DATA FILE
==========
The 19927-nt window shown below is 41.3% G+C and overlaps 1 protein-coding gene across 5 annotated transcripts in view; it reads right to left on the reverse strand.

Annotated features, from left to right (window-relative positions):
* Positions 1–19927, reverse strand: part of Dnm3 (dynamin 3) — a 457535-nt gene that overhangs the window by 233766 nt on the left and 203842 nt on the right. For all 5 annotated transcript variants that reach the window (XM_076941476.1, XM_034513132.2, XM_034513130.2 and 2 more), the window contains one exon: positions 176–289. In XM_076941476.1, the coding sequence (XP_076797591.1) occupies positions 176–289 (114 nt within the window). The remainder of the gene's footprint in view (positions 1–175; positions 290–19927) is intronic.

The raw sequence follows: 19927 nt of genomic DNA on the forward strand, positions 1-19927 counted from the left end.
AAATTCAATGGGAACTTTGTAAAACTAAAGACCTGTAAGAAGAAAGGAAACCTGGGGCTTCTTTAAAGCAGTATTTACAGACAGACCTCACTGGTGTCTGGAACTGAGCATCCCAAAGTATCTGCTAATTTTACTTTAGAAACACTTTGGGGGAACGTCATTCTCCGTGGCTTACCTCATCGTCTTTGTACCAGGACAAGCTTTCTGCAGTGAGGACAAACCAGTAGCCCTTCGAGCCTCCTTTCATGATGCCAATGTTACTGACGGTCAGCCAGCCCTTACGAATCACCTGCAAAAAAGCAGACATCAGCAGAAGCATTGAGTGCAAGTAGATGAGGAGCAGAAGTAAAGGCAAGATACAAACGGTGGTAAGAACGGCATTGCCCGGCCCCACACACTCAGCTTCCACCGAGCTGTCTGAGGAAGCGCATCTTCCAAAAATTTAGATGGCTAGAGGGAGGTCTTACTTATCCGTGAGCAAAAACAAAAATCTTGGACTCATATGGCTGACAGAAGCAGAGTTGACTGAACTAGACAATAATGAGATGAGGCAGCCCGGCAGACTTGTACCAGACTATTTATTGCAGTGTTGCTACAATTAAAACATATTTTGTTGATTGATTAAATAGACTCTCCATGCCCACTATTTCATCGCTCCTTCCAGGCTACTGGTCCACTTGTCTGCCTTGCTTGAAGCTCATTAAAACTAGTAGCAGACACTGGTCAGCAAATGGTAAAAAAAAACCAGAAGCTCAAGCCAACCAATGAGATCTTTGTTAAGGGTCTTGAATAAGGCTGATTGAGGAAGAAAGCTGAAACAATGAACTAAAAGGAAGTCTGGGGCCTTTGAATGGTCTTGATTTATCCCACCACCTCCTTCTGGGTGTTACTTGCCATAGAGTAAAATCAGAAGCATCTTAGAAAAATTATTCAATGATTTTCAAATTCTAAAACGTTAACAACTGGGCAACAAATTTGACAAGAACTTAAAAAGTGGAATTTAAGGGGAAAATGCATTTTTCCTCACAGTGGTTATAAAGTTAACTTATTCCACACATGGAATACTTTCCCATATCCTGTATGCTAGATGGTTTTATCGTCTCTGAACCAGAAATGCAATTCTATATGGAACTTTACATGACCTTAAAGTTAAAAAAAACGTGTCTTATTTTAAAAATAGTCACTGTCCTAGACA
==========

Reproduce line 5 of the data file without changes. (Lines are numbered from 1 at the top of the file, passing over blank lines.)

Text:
AAATTCAATGGGAACTTTGTAAAACTAAAGACCTGTAAGAAGAAAGGAAACCTGGGGCTTCTTTAAAGCAGTATTTACAGACAGACCTCACTGGTGTCTGGAACTGAGCATCCCAAAGTATCTGCTAATTTTACTTTAGAAACACTTTGGGGGAACGTCATTCTCCGTGGCTTACCTCATCGTCTTTGTACCAGGACAAGCTTTCTGCAGTGAGGACAAACCAGTAGCCCTTCGAGCCTCCTTTCATGATGCCAATGTTACTGACGGTCAGCCAGCCCTTACGAATCACCTGCAAAAAAGCAGACATCAGCAGAAGCATTGAGTGCAAGTAGATGAGGAGCAGAAGTAAAGGCAAGATACAAACGGTGGTAAGAACGGCATTGCCCGGCCCCACACACTCAGCTTCCACCGAGCTGTCTGAGGAAGCGCATCTTCCAAAAATTTAGATGGCTAGAGGGAGGTCTTACTTATCCGTGAGCAAAAACAAAAATCTTGGACTCATATGGCTGACAGAAGCAGAGTTGACTGAACTAGACAATAATGAGATGAGGCAGCCCGGCAGACTTGTACCAGACTATTTATTGCAGTGTTGCTACAATTAAAACATATTTTGTTGATTGATTAAATAGACTCTCCATGCCCACTATTTCATCGCTCCTTCCAGGCTACTGGTCCACTTGTCTGCCTTGCTTGAAGCTCATTAAAACTAGTAGCAGACACTGGTCAGCAAATGGTAAAAAAAAACCAGAAGCTCAAGCCAACCAATGAGATCTTTGTTAAGGGTCTTGAATAAGGCTGATTGAGGAAGAAAGCTGAAACAATGAACTAAAAGGAAGTCTGGGGCCTTTGAATGGTCTTGATTTATCCCACCACCTCCTTCTGGGTGTTACTTGCCATAGAGTAAAATCAGAAGCATCTTAGAAAAATTATTCAATGATTTTCAAATTCTAAAACGTTAACAACTGGGCAACAAATTTGACAAGAACTTAAAAAGTGGAATTTAAGGGGAAAATGCATTTTTCCTCACAGTGGTTATAAAGTTAACTTATTCCACACATGGAATACTTTCCCATATCCTGTATGCTAGATGGTTTTATCGTCTCTGAACCAGAAATGCAATTCTATATGGAACTTTACATGACCTTAAAGTTAAAAAAAACGTGTCTTATTTTAAAAATAGTCACTGTCCTAGACA